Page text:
documented pre-reservation sites, [link]
Western Apache sites, 502, [link] , [link]
Fort Bowie, 572
Fort Burgwin (New Mexico), 572
Fort Huachuca, 572
Fort Stanton (New Mexico), 572
Fort Wingate (New Mexico), 572
Foucault, Michel, 599
Fourmile Ruin (Arizona), 852
Fowler, Don D., 11
Fowles, Severin M., 52, 157, 421
on cosmology and archaeology, 733
on link between Tiwa pueblos and Picuris and Pot Creek Pueblo, 422
on religion as social action, 815–816
on sacred in everyday life, 729
on trails in Tewa cosmology, 850
Fox, Jake R., 103
Fox, James J., 438
Francis, Harris, 184
Frank, Ross, 196–197
Fratt, Lee, 775
Fremont, 141–142, 144
as archaeological creation, 25
Fremont question, 29–30
French Archaeological Mission to Mexico, 737
frequency seriation and direct historical approach, 110
Fritts, Harold C., 755
Fruitland Project, 484
functionalism
in archaeology, 111, 431
in sociocultural anthropology, 139–140
on spirits, 840
funerary practices. See burial traditions
Funkhouser, Gary S.
on climate–human behavior, 751
streamflow retrodictions, 755–756
Gadsden Purchase, 8, 497, 566
Gah’nahvah/Ya Ti’ (2013), 497
Galaz site, 274, 275
(p. 879) Galisteo Basin. See also San Cristobal
agricultural landscapes, 700
iconography, 669
irrigation, 797
lead glazes in pottery, 772
Gallina
as archaeological creation, 25
head shape modification, 826
pitstructures, 590
Gallinas Springs site, 720
García, Angela, 195
garden game, 807–808
garden hunting, 636–637, [link] , 807–808, 811, 815
gardens, 698
Gary projectile points, 634
Garza Complex, 516, [link] , 518
Gasser, Robert, 796
gatherers. See foraging and foragers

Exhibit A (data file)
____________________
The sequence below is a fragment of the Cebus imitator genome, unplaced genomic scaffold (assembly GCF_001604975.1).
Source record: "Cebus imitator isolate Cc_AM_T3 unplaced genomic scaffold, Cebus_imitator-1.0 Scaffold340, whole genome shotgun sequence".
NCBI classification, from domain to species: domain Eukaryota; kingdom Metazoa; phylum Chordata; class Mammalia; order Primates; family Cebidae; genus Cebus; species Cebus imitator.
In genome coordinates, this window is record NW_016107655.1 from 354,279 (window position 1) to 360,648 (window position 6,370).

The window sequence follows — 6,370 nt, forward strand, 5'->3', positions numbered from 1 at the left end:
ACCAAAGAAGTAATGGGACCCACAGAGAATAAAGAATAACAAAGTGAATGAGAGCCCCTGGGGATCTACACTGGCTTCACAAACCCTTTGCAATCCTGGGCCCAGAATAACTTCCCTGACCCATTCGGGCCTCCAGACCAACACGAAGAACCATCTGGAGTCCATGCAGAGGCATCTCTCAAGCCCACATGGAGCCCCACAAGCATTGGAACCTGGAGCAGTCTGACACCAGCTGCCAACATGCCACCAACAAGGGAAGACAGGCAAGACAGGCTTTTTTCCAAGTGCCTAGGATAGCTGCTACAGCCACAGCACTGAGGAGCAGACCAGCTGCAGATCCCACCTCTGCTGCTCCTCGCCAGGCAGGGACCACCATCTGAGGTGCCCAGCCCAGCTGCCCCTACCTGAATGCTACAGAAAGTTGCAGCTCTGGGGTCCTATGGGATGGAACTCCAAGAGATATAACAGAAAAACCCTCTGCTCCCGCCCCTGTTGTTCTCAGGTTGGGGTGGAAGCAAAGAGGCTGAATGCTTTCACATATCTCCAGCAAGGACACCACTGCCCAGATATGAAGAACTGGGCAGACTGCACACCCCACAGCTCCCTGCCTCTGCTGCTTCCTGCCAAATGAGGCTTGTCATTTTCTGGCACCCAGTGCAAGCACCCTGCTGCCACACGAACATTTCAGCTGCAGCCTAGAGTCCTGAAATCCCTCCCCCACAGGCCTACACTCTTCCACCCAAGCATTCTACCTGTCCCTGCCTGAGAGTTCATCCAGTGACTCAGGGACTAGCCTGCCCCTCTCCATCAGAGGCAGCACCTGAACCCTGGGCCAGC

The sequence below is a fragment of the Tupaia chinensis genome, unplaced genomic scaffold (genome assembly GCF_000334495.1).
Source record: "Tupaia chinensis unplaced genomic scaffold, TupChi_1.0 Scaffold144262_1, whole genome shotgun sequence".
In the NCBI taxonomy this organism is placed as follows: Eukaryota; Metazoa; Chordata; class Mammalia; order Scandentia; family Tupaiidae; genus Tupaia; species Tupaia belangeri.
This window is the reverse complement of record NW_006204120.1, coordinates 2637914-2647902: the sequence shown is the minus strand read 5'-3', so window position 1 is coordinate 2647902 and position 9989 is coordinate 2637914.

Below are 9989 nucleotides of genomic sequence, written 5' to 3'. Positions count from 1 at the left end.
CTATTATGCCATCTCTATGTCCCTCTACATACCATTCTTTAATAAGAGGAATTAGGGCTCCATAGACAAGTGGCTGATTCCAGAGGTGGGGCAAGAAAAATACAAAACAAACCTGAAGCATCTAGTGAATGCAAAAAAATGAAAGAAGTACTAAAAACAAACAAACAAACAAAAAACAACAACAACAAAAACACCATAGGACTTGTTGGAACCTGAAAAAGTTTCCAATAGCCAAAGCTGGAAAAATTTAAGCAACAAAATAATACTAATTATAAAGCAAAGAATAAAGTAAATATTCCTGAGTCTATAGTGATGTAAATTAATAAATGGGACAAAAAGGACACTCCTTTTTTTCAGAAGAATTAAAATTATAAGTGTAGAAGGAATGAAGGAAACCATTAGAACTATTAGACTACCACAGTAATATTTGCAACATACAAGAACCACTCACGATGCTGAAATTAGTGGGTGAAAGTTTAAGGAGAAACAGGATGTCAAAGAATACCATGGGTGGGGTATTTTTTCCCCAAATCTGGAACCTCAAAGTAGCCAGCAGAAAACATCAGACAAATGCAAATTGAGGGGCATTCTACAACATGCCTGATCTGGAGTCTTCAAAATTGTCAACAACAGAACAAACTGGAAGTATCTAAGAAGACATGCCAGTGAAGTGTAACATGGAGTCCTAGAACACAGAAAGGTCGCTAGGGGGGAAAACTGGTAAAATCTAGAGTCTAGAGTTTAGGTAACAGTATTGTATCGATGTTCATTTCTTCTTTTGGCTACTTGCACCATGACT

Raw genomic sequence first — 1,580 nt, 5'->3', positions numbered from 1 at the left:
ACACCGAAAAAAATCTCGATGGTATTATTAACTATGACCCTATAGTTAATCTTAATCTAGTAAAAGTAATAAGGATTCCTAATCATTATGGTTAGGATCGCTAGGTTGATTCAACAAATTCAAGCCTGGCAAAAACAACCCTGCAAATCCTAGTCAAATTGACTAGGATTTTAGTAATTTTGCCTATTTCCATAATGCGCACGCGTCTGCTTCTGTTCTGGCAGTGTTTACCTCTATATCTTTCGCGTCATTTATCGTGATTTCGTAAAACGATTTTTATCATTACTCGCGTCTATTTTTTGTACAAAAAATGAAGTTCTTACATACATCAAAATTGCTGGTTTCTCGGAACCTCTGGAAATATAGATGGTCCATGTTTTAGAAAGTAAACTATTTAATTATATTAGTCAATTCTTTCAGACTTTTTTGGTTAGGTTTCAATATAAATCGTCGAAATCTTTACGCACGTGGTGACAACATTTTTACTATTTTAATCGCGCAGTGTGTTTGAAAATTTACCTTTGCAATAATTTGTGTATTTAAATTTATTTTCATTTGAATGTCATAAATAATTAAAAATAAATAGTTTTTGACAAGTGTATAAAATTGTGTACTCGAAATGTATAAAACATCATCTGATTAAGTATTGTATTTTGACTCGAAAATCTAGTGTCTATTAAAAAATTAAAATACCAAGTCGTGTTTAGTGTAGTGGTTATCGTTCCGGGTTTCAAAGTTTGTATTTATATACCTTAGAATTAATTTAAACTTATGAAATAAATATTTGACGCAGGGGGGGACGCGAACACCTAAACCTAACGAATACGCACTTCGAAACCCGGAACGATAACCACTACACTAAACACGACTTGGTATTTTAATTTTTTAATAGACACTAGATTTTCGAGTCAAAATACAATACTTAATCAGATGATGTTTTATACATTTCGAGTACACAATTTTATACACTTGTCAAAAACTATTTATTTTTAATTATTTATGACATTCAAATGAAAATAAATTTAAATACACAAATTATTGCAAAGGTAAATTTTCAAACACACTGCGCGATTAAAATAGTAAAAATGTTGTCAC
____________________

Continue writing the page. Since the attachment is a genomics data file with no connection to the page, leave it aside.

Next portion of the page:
Geib, Phil R., 238, 648
gender
and division of labor, 829–830
iconography and, 668–669
Munson on, 276
genetics
migration and, 723
monumental built environment and, 594–595
movement in, 717–718
Genízaros, 535, 552
archaeology, 552–553
and Hispano identity, 197
at San Miguel del Vado, 556
towns and buffer villages in northern New Mexico, [link]
gente de razon, la, 550
geoarchaeology, 21
geographic information system (GIS) data, 830
geologists
collaborations with archaeologists, 20
Geronimo, surrender of, 568
gift giving ritual, 844
Gila Bend area
ball courts, 334
Hohokam settlements, [link]
Gila Pueblo survey, 325
Gila River Indian Community, 178, 326
Cultural Resources Program, 37
Gila River Valley
and Hohokam canals, 328, 341
irrigation management, 339
pottery clays, 769
streamflow retrodictions on, 755–756
Gilman, Patricia A.
on Mattocks, 272
on Mimbres pottery, 276
on Mimbres Valley population, 268
on pit structure use, 590
Gilpin, Dennis, 487
Gladwin, Harold
beyond Pecos System, 94
excavations at Casa Grande and Snaketown, 325
History of the Ancient Southwest, 25, 95, 100
Glantz, Michael H., 756
Glassow, Michael A.
on bow vs. atlatl, 630
on Plains-Pueblo exchange, 516
glass projectile points, 631
glaze paints, 769–772
Glen Canyon Project, 36
Global Burden of Disease program, 829
global climate change, 759–760
Goat Hill site (Arizona), 700
Gobernador phase (Navajo), 488
Gomez, Laura, 197, 198
Gonzales, Robert O., 193
Goodman, Alan H., 830
Goodman, John D., 571
Goodwin, Grenville, 504
Gordon, Bryan C., 127
Gosser, Dennis C., 769
gourds. See bottle gourds
gowa, 503
Grand Canyon, 178
agave, 793
fire use in plant management, 688–689
iconography, 665
salt deposits, 776
spiritual significance of, 848
(p. 880) grand narrative, 92. See also History of the Ancient Southwest (Gladwin)
Post-Processualism and, 97
Gran Quivira pueblo, 758
grasses
domestication of, 793
in subsistence diet, 789
Grasshopper Plateau
turquoise mining, 779
women’s health, 829
Grasshopper Pueblo
multi-ethnic communities at, 827
Grass Mesa
great kiva, [link]
kiva, 592–593
gravel-mulching, 701, 704, [link]
Graves, Michael W.
on Apache sites, 501
on Ndee land use patterns, 504
Graves, W., 598–599
Gray, Marlesa A., 571
Graybill, Donald A.
on climate–human behavior, 751
on Navajo transition to pastoralism, 488
streamflow retrodictions by, 755–756
Great Basin
atlatls, 628
projectile points, 634
Great Bend Aspect, 514, 516
great houses
beyond Chaco Canyon, 288
in Chaco Canyon, 285–286
sites of, [link]
in Cibola region, 449, [link]
functions and scale, 595–596
functions and scale of, 594
labor for construction, 596
layout and orientation, 586
masonry walls, 602
in Mesa Verde, 313
not on the Hopi Mesas, 434
over-engineering of, 596
perishable technologies preserved in, 645
ritual use of animals in, 812–813
in sacred landscapes, 736
versus small houses, 294–295
social status and, 598
great kivas, 274. See also kivas